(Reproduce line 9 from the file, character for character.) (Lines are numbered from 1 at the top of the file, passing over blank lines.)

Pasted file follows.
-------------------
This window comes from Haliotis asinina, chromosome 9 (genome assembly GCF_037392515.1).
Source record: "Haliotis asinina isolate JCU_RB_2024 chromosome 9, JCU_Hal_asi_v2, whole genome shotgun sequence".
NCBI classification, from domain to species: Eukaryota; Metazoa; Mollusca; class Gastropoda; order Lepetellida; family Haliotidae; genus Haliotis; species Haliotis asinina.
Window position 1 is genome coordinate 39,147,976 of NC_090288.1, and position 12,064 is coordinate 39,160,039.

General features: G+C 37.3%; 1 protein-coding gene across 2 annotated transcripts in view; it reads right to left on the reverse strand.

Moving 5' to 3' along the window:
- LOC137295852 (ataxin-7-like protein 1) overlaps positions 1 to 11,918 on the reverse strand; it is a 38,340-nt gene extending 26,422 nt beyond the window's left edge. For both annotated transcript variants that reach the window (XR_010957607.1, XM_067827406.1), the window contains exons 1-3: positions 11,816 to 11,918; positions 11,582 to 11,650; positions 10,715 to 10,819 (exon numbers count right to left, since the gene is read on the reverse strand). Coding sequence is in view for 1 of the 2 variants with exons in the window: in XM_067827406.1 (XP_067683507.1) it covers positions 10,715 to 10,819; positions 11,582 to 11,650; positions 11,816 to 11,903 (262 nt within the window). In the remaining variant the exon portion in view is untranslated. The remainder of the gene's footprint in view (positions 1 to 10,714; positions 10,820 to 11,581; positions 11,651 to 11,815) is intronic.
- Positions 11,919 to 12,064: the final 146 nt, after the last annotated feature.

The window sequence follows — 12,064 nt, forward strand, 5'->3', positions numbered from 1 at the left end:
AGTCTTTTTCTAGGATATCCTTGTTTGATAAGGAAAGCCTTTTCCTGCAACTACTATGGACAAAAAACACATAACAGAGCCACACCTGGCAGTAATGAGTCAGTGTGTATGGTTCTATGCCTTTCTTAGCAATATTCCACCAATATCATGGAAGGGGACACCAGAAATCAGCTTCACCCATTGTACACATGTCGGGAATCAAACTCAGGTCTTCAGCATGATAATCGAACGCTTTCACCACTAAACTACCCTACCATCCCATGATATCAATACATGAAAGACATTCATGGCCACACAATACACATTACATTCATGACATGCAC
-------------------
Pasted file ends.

The window sequence follows — 12,064 nt, forward strand, 5'->3', positions numbered from 1 at the left end: